Why does water expand when it freezes?

11 October 2009


Why does water expand when it freezes?


Usually, when things freeze - in other words turn from a liquid into a solid - they shrink or get smaller.

This is because, normally, if you make something hotter, it vibrates more. When it vibrates more, it tends to take up more space, so it tends to expand.

So, logically, if you cool something down, then the particles should move more slowly, collide and bounce off one another less hard and less frequently, and therefore, on average, spend more time closer together, making the material shrink.

Ice, on the other hand, is very unusual in that, as it gets colder, although the particles are certainly vibrating less for the reason explained above, it nonetheless expands or gets larger.

The reason for this is due to the strange shape of water molecules.

If you've ever seen a picture of a water molecule, it looks like a "Mickey Mouse" head, with an oxygen atom where Mickey Mouse's face is, and then two hydrogen atoms where his ears are.

The oxygen atom is slightly negative, and the hydrogens are slightly positively charged, so water molecules tend to stick together forming what are called hydrogen bonds.

Owing to the water molecule adopting that shape, the way water molecules tend to link together in the liquid state is to form a very open structure with big holes. That means, there's quite a lot of extra "empty" space.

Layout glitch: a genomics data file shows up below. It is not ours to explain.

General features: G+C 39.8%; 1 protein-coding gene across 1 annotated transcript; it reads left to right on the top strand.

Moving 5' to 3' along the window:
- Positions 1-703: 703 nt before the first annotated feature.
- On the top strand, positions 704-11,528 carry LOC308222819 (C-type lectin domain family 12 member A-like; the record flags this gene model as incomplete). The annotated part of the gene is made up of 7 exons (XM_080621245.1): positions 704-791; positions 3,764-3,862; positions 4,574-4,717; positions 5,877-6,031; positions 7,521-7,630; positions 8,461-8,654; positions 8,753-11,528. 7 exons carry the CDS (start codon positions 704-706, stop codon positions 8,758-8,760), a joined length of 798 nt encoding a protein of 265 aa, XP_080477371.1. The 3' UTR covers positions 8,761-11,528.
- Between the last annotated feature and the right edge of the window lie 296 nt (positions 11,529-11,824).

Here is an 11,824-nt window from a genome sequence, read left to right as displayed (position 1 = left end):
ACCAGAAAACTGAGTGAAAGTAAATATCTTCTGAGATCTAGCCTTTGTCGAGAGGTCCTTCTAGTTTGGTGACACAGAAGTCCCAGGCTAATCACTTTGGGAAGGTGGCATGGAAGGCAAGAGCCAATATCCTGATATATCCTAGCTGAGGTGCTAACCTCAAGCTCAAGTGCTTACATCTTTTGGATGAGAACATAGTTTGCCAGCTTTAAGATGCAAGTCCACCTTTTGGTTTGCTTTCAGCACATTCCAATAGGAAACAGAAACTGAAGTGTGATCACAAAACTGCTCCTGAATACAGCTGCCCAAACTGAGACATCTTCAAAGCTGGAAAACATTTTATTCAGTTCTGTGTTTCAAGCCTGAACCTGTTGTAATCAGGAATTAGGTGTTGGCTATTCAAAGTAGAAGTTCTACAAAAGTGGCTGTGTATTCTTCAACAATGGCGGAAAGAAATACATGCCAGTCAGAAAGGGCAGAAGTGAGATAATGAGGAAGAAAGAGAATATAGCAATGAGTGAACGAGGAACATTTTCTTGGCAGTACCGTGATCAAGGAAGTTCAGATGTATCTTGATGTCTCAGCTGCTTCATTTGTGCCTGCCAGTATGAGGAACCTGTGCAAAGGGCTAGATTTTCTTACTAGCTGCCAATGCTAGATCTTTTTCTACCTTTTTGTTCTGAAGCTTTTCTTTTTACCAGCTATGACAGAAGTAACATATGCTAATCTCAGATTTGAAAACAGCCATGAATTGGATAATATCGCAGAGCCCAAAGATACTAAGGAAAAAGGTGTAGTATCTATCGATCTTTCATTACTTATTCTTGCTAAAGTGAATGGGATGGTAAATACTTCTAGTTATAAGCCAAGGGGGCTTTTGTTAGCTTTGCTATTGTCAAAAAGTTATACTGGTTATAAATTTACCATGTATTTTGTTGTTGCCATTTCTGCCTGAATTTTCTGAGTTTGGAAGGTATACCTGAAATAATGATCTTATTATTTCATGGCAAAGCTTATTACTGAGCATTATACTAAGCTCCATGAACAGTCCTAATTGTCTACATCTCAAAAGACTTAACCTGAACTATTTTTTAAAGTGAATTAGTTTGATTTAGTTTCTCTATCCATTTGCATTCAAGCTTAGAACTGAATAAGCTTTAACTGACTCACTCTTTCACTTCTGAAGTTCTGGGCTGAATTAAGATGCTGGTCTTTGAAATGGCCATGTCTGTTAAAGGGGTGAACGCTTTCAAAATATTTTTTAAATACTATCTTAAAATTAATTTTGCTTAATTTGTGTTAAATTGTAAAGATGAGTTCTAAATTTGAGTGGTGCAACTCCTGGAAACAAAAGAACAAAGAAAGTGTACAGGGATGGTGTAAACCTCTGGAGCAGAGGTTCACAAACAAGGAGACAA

When water freezes, the molecules get themselves into the most stable configurations or positions that have the minimum amount of energy in the resulting ice crystal.

It so happens that the arrangement of water molecules that best satisfies this requirement is one that takes up even more space. And so ice expands when it freezes.


The last sentence explains almost nothing... please explain further

Thank you for highlighting that; I've altered the wording slightly to improve the clarity.

So, pretty much when the particles or the solid substance gain energy, they get hot so the particles tend to expand causing the solid to expand?

That's correct.

Your explanations are great!
my professor doesn't know how to talk to the students in simple terms!
thank you so much for this!

I love ur explanations they are good

I love your explanation .They are very clear

Thank you,I exactly got what i needed to know

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